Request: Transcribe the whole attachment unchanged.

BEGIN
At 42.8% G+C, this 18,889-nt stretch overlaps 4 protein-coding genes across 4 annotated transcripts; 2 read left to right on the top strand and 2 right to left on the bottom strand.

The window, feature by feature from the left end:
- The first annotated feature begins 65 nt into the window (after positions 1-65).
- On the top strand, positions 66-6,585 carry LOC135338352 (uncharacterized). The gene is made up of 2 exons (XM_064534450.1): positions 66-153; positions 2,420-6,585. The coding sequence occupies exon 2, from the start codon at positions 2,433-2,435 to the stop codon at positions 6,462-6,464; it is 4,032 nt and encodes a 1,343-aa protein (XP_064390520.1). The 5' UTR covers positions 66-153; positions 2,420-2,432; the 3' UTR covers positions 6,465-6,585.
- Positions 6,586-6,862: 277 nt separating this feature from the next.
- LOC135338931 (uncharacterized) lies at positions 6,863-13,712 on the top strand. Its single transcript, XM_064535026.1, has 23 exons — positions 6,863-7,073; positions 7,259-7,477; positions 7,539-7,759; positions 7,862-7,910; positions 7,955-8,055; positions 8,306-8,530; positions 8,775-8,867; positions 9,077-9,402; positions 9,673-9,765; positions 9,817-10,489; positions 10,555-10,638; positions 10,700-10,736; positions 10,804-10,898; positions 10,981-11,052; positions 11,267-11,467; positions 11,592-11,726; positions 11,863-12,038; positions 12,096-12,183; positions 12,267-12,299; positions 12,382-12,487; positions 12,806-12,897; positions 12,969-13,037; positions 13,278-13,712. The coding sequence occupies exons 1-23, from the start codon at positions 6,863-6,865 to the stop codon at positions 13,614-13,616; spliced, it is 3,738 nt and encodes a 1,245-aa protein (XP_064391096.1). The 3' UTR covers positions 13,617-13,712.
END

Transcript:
At 42.8% G+C, this 18,889-nt stretch overlaps 4 protein-coding genes across 4 annotated transcripts; 2 read left to right on the top strand and 2 right to left on the bottom strand.

The window, feature by feature from the left end:
- The first annotated feature begins 65 nt into the window (after positions 1-65).
- On the top strand, positions 66-6,585 carry LOC135338352 (uncharacterized). The gene is made up of 2 exons (XM_064534450.1): positions 66-153; positions 2,420-6,585. The coding sequence occupies exon 2, from the start codon at positions 2,433-2,435 to the stop codon at positions 6,462-6,464; it is 4,032 nt and encodes a 1,343-aa protein (XP_064390520.1). The 5' UTR covers positions 66-153; positions 2,420-2,432; the 3' UTR covers positions 6,465-6,585.
- Positions 6,586-6,862: 277 nt separating this feature from the next.
- LOC135338931 (uncharacterized) lies at positions 6,863-13,712 on the top strand. Its single transcript, XM_064535026.1, has 23 exons — positions 6,863-7,073; positions 7,259-7,477; positions 7,539-7,759; positions 7,862-7,910; positions 7,955-8,055; positions 8,306-8,530; positions 8,775-8,867; positions 9,077-9,402; positions 9,673-9,765; positions 9,817-10,489; positions 10,555-10,638; positions 10,700-10,736; positions 10,804-10,898; positions 10,981-11,052; positions 11,267-11,467; positions 11,592-11,726; positions 11,863-12,038; positions 12,096-12,183; positions 12,267-12,299; positions 12,382-12,487; positions 12,806-12,897; positions 12,969-13,037; positions 13,278-13,712. The coding sequence occupies exons 1-23, from the start codon at positions 6,863-6,865 to the stop codon at positions 13,614-13,616; spliced, it is 3,738 nt and encodes a 1,245-aa protein (XP_064391096.1). The 3' UTR covers positions 13,617-13,712.